2nd Story Theatre's Amadeus is a show not to miss

Jan 30, 2013

Andrew Iacovelli as Mozart, Ed Shea as Salieri and Valerie Westgate as Constanze
Credit Richard W. Dionne, Jr.


If you had just one word to describe the powerful, incisive version of “Amadeus” at 2nd Story that might be it. After all, even when you enter the performing space you notice the dim. A couple of lights, a candle or two, and that’s it. Watch your step, and maybe get out those reading glasses if you care to check the program.

You see, 2nd Story’s co-founder, the redoubtable Pat Hegnauer, has never been one to follow a path. Her productions over the years have, more often than not,  taken a different trip, a new look. And in “Amadeus” she has gone for . . . well, call it period. During the 18thCentury things were, of course, a lot darker than they are now. And in this  version, as Mozart struggles (and often fails) to achieve pubic success at the court of Joseph 2nd, the Holy Roman emperor, Hegnauer shows that very well.

Her leading man, 2nd Story’s other co-founder, Ed Shea, spends nearly the entire production with a lighted candle in his hand. As Antonio Salieri, the most famous musician of his time, he struggles not only to slow the progress of the young, brilliant upstart Mozart, but to argue with God, no less.

And here is another change in this version of “Amadeus.”  On Broadway, great actors such as Ian McKellen and John Wood emphasized the interplay between Salieri and Mozart. The view was that Salieri’s first order of business was to keep the brilliant youngster down to insure his own continued success.

But Hegnauer’s production emphazies another war, one between Salieri and, God. Clearly, the musician/composer is struggling to impress God himself. He’s hoping his actions will bring God’s reward and not punishment. It’s a very personal look at a human’s relation with the Almighty and at 2nd Story it works very well indeed.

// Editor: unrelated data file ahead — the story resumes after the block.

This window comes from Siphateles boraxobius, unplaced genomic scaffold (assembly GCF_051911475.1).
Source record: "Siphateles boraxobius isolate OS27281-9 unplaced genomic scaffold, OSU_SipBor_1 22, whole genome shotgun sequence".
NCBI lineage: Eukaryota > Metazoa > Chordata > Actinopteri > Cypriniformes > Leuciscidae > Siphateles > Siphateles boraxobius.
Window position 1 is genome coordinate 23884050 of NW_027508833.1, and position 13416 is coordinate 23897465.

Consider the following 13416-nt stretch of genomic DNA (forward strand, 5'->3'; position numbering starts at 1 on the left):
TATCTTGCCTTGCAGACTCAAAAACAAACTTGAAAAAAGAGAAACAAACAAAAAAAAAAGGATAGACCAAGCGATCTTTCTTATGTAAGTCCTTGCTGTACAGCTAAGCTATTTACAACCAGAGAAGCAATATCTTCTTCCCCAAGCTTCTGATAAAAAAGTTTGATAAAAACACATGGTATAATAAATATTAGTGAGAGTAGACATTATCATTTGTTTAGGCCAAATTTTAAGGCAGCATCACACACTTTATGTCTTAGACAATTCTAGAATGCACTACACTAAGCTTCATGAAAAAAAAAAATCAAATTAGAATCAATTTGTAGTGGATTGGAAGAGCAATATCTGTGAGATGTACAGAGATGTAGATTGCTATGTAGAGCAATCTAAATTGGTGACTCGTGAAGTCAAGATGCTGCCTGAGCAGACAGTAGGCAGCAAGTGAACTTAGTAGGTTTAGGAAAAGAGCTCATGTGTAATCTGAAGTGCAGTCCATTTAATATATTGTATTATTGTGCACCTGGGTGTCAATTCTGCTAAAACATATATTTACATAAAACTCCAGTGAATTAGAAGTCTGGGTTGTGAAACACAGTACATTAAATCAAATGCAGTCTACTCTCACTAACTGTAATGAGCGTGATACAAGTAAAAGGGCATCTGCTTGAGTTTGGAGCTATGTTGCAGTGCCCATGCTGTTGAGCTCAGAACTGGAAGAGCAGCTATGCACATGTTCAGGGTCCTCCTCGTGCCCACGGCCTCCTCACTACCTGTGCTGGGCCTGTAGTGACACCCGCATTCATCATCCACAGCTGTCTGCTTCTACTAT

A lot of that is due to Shea’s convincing performance which masterfully carries several threads. Dressed throughout in dark, threadbare clothes and a dirty old gray beanie, Shea’s eyes flash in turn with desire, with resentment, with anxiety and , most of all, with need. He creates a man for whom there’s never enough, never real success. God help him.

And most of the others, too. Andrew Iacovelli makes Mozart into a little guy with big hopes and a dizzy personality. Whether its fart jokes, enjoying being spanked by his wife, or just plain being an obstreperous little jerk, Iacovelli is a hoot.

So is John Michael Richardson as Joseph 2nd. Foppish and entitled, vividly goofy but more sharp than you might think, Richardson’s Emperor brings light to this dark work. As Mozart’s wife, Valerie Westgate, is long-suffering, funny and sharp.

The rest of the large cast is on the ball, too. Ron Cesario’s super costumes run from tattered to giddy. (Oh, those golden shoes on His Majesty.)

But in the end, it is director Hegnauer’s take, fresh and with feeling, that makes

“Amadeus” at 2nd Story a different view, and a show not too miss.

Want to Go?

“Amadeus” continues at 2nd Story Theatre in Warren through February 17th.

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